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Four Wheel Drive Crash Testing.

1999: ANCAP crash-testing results of four wheel drives have been improving throught the 1990s. Of large 4x4s, Toyota Landcruiser 1998+ (twin airbags) was `good', GM Holden Jackaroo 1998+ (twin airbags) was `acceptable' and Nissan Patrol 1998+ (driver's airbag) & Toyota Prado 1997+ (no airbag) were `marginal'. Of smaller car-based 4x4s, Subaru Forester 1998+ (dual airbags) and Honda CR-V 1999+ (dual airbags) were `good', Toyota RAV4 1997+ (no airbag) was `marginal' and Kia Sportage 1997-1999 (no airbag) was `poor'. NB. The (oz) Sportage gets an airbag in mid 1999.

See real crash statistics.

[picture of Landrover Discovery after crash test, jpg]

1994:This Land Rover Discovery was crash tested by the `New Car Assessment Program' (NCAP) in 1994. NCAP is a research body funded by Australian insurance companies and motoring bodies.

The frontal crash test was carried out at 56kph (35mph) into a solid concrete wall. An offset crash test (of a second Discovery!) was carried out at 60kph (37mph) into a crushable pad, constructed to simulate crashing into another vehicle, and only 40% of the width of the front of the car contacts the barrier. (These are severe tests, well above the 48kph (30mph) used for ADR-69.)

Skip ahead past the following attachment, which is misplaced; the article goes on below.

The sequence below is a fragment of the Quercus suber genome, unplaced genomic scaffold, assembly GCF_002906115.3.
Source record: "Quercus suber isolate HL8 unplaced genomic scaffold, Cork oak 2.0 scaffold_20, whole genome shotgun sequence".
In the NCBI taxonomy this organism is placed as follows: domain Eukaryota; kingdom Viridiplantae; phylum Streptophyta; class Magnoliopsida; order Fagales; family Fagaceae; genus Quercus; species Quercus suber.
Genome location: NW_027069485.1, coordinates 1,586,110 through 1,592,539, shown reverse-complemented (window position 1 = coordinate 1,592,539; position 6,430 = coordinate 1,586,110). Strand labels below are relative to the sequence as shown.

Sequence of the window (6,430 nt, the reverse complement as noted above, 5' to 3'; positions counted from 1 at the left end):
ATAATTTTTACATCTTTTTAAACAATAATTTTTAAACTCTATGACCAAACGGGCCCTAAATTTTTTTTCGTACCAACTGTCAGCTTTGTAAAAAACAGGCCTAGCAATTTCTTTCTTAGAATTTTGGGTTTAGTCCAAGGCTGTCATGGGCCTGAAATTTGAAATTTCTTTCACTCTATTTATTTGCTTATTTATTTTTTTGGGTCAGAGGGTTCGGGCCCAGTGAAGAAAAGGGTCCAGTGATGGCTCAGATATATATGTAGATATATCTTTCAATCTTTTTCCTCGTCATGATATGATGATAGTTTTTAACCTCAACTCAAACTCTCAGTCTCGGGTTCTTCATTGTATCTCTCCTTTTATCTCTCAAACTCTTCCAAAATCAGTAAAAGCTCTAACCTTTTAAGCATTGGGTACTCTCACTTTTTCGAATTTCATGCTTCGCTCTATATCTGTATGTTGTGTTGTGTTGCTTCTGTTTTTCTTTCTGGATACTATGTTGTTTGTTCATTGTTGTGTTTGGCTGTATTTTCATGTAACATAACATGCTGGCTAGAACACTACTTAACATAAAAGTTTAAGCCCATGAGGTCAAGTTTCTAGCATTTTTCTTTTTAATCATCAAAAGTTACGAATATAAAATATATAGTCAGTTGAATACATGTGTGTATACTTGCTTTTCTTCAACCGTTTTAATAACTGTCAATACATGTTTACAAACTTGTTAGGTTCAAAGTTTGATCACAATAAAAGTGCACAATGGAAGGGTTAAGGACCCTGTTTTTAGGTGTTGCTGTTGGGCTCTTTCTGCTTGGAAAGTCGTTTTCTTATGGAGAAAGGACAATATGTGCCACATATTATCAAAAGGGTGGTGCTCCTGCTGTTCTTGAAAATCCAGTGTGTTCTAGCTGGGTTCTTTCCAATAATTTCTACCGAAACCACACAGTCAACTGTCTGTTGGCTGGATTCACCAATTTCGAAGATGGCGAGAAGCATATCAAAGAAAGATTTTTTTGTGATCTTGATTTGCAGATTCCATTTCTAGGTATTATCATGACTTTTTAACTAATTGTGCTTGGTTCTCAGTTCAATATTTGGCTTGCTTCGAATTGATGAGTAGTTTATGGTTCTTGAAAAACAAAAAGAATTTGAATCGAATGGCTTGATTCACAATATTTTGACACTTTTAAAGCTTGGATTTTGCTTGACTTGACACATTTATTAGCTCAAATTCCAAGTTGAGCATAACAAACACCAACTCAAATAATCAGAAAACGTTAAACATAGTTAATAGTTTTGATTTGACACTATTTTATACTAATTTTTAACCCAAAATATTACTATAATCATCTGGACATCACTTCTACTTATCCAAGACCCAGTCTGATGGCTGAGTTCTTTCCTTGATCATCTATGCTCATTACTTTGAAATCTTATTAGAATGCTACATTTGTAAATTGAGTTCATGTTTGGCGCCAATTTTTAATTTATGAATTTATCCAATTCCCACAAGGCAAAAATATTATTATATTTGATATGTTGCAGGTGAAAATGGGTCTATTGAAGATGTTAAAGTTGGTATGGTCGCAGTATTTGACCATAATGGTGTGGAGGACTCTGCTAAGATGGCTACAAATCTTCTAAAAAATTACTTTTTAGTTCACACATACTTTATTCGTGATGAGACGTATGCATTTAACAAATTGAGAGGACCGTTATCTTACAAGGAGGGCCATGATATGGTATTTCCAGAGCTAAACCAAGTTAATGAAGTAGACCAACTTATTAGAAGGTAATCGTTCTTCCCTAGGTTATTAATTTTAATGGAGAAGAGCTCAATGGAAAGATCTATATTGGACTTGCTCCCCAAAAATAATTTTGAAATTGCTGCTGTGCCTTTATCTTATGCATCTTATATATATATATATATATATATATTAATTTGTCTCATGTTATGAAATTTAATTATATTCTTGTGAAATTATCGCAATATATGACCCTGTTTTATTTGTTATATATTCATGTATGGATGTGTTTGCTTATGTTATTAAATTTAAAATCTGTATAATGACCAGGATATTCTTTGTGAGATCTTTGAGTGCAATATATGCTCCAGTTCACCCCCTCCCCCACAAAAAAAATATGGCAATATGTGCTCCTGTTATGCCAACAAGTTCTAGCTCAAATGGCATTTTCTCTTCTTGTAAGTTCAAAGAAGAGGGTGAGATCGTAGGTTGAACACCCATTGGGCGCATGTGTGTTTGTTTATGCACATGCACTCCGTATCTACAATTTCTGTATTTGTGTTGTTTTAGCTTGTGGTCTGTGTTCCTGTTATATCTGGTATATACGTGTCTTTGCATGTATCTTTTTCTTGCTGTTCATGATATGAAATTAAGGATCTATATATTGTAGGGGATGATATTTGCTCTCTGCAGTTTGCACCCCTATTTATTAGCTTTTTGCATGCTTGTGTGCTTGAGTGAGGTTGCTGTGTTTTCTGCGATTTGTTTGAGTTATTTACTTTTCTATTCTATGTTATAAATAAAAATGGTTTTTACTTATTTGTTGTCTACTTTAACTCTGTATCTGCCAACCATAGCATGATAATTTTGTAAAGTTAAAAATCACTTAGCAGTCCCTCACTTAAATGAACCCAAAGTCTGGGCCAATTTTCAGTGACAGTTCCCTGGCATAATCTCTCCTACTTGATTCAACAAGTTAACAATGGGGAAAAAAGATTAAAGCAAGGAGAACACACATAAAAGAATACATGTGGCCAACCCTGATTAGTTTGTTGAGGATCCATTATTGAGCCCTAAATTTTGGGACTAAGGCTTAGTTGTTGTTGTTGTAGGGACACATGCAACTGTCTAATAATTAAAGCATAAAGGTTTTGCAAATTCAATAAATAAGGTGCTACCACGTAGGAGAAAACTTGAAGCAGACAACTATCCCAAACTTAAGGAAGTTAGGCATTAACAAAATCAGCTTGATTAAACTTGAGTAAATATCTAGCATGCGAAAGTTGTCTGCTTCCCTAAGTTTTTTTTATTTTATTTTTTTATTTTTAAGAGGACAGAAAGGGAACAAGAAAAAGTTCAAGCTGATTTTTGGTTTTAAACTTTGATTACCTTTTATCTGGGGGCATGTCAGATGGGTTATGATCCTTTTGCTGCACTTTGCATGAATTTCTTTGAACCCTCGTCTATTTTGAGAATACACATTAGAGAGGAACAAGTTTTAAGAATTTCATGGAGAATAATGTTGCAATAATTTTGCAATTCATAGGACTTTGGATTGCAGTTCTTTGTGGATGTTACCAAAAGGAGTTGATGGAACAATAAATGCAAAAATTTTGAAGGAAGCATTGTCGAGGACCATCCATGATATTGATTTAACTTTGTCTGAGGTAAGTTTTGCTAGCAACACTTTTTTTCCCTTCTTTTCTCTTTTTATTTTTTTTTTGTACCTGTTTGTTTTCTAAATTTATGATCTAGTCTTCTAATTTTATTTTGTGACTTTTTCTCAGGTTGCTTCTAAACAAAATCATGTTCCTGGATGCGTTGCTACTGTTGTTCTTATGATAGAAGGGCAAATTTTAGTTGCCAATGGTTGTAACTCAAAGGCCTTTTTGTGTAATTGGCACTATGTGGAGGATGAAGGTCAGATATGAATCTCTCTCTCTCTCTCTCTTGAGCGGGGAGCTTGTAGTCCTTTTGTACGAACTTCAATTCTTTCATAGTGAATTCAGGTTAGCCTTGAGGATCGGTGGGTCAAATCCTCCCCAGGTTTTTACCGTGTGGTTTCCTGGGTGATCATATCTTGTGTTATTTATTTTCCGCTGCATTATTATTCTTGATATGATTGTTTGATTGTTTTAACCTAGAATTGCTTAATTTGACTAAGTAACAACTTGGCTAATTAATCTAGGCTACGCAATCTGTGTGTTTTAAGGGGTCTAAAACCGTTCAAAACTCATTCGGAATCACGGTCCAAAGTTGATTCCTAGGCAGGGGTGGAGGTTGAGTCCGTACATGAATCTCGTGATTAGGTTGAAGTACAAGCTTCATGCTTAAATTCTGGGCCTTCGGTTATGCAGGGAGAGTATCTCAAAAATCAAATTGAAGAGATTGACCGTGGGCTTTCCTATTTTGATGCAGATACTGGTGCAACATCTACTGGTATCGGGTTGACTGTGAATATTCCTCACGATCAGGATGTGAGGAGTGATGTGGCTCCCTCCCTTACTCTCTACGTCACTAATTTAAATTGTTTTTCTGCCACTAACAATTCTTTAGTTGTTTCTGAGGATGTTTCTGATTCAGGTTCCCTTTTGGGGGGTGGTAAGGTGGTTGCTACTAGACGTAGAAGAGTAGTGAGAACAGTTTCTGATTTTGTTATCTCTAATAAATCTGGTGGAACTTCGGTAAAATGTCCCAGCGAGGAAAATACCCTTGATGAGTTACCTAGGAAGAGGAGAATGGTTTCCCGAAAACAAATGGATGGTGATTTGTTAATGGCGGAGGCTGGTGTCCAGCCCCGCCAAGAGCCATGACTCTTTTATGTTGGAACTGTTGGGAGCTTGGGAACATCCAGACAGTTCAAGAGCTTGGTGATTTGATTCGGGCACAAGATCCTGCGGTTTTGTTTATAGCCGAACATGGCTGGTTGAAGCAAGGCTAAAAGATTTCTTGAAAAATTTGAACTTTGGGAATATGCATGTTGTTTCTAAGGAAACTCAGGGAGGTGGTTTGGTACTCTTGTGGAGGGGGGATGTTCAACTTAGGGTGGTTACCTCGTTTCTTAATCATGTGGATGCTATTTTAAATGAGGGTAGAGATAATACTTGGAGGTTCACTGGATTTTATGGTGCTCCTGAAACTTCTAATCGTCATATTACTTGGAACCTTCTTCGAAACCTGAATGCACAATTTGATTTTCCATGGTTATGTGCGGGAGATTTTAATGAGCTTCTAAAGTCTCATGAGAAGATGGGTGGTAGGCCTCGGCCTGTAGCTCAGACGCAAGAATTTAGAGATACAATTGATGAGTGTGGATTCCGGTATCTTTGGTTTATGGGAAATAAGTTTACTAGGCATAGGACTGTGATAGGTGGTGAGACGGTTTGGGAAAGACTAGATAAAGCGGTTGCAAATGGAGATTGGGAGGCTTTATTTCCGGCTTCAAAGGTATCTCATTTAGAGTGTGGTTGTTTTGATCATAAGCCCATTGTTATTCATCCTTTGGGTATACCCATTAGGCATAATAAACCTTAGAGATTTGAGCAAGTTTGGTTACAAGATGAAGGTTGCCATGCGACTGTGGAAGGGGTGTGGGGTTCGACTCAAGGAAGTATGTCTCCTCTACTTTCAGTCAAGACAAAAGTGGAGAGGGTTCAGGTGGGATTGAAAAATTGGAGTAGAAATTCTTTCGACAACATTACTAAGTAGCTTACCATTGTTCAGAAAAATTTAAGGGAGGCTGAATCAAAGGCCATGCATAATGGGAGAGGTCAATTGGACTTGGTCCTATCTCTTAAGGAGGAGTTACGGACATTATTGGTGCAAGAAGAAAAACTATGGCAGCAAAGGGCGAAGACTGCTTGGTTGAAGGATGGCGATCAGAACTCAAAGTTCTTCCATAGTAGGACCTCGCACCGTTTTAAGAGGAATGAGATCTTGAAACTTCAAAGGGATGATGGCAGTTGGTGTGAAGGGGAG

The assessment was that the driver stood a 63% chance of a life threatening injury - principally to the head and brain damage was `likely'. The passenger had a 16% chance of a life threatening injury - again principally to the head and brain damage was `possible'. These results are about par for the four wheel drives that were tested. The newest and heaviest model tested, a Toyota LandCruiser GXL 80-series, performed best.

[picture of Landrover Discovery interior after crash test, jpg] The tested Discoveries were not fitted with air-bags. Air-bags could be expected to reduce the occupants' risk of injury.

The (dummy) passenger's head struck the grab handle which is mounted on the dash-board.

The interior of the car seems only slightly damaged. There is nearly full leg-room, and chest or leg injuries are `unlikely'.

The bodywork from the front axle rearwards, looks relatively intact - perhaps too intact as energy is disipated into the deforming structure. The chassis has kinked approximately level with the leading edge of the front doors.

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